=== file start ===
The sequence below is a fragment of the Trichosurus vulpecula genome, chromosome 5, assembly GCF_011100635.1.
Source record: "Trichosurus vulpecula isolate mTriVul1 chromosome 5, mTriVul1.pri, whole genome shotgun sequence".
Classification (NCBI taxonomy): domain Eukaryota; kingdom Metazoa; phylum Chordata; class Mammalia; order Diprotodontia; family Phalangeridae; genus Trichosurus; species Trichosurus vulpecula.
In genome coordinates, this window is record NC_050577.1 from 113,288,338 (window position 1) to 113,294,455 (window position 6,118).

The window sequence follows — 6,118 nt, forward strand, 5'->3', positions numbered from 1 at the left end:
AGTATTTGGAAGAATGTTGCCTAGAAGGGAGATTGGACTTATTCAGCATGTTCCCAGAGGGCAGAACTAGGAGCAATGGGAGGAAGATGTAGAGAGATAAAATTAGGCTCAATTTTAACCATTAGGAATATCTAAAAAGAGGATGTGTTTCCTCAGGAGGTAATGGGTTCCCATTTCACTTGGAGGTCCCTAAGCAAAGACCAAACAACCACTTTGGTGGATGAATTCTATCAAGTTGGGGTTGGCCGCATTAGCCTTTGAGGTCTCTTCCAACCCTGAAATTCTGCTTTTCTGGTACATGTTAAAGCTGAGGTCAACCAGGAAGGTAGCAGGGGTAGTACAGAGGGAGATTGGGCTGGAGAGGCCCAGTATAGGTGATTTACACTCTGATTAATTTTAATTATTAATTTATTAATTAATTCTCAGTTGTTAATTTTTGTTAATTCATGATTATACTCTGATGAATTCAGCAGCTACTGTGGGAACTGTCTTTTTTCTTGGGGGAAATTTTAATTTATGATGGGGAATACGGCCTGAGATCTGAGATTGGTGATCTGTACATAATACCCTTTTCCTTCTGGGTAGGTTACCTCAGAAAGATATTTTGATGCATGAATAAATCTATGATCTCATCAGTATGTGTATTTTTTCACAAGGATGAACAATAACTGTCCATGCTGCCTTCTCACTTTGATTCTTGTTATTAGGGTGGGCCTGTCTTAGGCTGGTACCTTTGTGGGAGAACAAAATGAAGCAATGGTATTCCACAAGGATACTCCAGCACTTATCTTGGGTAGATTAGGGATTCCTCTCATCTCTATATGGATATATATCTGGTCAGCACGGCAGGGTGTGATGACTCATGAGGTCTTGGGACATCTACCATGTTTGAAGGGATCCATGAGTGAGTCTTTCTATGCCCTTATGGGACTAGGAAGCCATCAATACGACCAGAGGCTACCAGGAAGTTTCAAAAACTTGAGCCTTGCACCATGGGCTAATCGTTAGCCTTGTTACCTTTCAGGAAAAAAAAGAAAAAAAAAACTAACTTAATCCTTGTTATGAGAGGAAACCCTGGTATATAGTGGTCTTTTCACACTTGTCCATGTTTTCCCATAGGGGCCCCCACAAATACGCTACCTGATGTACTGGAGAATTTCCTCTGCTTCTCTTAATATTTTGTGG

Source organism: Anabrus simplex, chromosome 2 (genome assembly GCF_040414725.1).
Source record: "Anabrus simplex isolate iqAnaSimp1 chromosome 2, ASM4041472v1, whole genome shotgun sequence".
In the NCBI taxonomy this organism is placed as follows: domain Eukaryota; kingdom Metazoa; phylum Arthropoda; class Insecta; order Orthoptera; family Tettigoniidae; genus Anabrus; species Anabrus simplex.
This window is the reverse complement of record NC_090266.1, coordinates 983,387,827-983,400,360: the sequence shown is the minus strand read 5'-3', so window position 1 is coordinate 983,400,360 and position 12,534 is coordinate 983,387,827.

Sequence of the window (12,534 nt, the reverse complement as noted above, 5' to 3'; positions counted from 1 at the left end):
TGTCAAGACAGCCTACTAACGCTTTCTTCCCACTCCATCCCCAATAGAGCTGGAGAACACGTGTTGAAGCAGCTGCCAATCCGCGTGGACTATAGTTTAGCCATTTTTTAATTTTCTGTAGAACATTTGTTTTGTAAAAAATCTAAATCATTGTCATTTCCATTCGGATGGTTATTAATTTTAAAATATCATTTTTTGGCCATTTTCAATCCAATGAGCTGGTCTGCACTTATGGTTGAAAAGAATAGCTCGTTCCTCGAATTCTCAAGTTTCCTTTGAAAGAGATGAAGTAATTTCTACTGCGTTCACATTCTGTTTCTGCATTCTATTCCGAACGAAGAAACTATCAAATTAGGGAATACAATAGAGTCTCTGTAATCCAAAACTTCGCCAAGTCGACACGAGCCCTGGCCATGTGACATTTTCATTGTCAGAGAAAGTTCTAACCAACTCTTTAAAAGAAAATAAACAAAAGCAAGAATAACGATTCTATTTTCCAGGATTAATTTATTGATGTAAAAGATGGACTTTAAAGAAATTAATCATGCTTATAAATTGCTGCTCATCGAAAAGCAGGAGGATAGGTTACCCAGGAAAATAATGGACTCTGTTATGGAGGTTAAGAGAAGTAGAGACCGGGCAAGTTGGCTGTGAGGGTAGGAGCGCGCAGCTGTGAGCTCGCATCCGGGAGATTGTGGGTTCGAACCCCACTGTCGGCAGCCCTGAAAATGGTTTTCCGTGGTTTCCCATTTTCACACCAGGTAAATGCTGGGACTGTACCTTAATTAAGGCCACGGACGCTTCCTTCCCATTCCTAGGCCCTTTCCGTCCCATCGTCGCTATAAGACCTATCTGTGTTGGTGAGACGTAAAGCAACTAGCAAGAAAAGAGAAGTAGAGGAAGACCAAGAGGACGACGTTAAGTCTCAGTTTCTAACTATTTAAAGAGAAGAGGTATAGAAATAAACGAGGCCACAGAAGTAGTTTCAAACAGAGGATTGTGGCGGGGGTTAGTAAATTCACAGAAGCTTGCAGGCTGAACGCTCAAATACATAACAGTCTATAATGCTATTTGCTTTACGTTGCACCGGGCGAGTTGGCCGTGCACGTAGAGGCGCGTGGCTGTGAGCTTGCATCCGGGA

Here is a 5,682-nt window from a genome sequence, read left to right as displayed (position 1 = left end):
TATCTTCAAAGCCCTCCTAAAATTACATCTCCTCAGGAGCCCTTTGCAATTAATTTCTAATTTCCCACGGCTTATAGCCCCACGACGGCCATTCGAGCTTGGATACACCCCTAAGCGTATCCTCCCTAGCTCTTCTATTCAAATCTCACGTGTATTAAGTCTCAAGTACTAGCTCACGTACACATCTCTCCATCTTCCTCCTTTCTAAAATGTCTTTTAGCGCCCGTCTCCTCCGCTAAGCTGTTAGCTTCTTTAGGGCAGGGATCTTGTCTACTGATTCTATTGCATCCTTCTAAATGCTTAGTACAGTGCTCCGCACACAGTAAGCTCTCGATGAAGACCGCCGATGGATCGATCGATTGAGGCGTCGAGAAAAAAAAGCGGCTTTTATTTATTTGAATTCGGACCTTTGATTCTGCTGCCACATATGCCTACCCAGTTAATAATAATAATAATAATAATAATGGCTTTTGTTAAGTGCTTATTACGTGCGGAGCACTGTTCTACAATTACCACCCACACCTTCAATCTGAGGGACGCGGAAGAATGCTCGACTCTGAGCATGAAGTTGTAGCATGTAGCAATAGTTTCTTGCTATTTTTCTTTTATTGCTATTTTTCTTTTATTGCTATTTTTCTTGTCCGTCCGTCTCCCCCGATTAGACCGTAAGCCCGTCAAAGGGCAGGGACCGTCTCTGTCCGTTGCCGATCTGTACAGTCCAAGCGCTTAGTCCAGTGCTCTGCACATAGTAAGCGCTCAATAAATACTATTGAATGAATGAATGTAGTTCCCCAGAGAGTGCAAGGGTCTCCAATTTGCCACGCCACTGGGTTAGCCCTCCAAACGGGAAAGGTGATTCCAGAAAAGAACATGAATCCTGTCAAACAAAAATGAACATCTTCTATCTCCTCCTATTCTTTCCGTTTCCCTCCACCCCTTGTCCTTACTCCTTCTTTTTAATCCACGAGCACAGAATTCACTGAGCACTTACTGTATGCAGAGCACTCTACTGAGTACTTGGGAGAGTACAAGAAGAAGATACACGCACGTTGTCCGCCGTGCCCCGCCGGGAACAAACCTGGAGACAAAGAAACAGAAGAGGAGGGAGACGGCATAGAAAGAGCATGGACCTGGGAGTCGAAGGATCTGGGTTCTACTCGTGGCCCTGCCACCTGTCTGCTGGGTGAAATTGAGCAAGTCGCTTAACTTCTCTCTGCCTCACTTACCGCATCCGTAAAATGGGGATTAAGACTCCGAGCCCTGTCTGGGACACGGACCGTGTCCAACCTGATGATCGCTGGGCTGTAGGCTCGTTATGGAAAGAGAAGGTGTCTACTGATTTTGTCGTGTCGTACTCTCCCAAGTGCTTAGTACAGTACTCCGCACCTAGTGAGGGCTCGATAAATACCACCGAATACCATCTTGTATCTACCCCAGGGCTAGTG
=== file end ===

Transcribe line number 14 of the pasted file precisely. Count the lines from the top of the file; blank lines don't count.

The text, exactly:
TATCTTCAAAGCCCTCCTAAAATTACATCTCCTCAGGAGCCCTTTGCAATTAATTTCTAATTTCCCACGGCTTATAGCCCCACGACGGCCATTCGAGCTTGGATACACCCCTAAGCGTATCCTCCCTAGCTCTTCTATTCAAATCTCACGTGTATTAAGTCTCAAGTACTAGCTCACGTACACATCTCTCCATCTTCCTCCTTTCTAAAATGTCTTTTAGCGCCCGTCTCCTCCGCTAAGCTGTTAGCTTCTTTAGGGCAGGGATCTTGTCTACTGATTCTATTGCATCCTTCTAAATGCTTAGTACAGTGCTCCGCACACAGTAAGCTCTCGATGAAGACCGCCGATGGATCGATCGATTGAGGCGTCGAGAAAAAAAAGCGGCTTTTATTTATTTGAATTCGGACCTTTGATTCTGCTGCCACATATGCCTACCCAGTTAATAATAATAATAATAATAATAATGGCTTTTGTTAAGTGCTTATTACGTGCGGAGCACTGTTCTACAATTACCACCCACACCTTCAATCTGAGGGACGCGGAAGAATGCTCGACTCTGAGCATGAAGTTGTAGCATGTAGCAATAGTTTCTTGCTATTTTTCTTTTATTGCTATTTTTCTTTTATTGCTATTTTTCTTGTCCGTCCGTCTCCCCCGATTAGACCGTAAGCCCGTCAAAGGGCAGGGACCGTCTCTGTCCGTTGCCGATCTGTACAGTCCAAGCGCTTAGTCCAGTGCTCTGCACATAGTAAGCGCTCAATAAATACTATTGAATGAATGAATGTAGTTCCCCAGAGAGTGCAAGGGTCTCCAATTTGCCACGCCACTGGGTTAGCCCTCCAAACGGGAAAGGTGATTCCAGAAAAGAACATGAATCCTGTCAAACAAAAATGAACATCTTCTATCTCCTCCTATTCTTTCCGTTTCCCTCCACCCCTTGTCCTTACTCCTTCTTTTTAATCCACGAGCACAGAATTCACTGAGCACTTACTGTATGCAGAGCACTCTACTGAGTACTTGGGAGAGTACAAGAAGAAGATACACGCACGTTGTCCGCCGTGCCCCGCCGGGAACAAACCTGGAGACAAAGAAACAGAAGAGGAGGGAGACGGCATAGAAAGAGCATGGACCTGGGAGTCGAAGGATCTGGGTTCTACTCGTGGCCCTGCCACCTGTCTGCTGGGTGAAATTGAGCAAGTCGCTTAACTTCTCTCTGCCTCACTTACCGCATCCGTAAAATGGGGATTAAGACTCCGAGCCCTGTCTGGGACACGGACCGTGTCCAACCTGATGATCGCTGGGCTGTAGGCTCGTTATGGAAAGAGAAGGTGTCTACTGATTTTGTCGTGTCGTACTCTCCCAAGTGCTTAGTACAGTACTCCGCACCTAGTGAGGGCTCGATAAATACCACCGAATACCATCTTGTATCTACCCCAGGGCTAGTG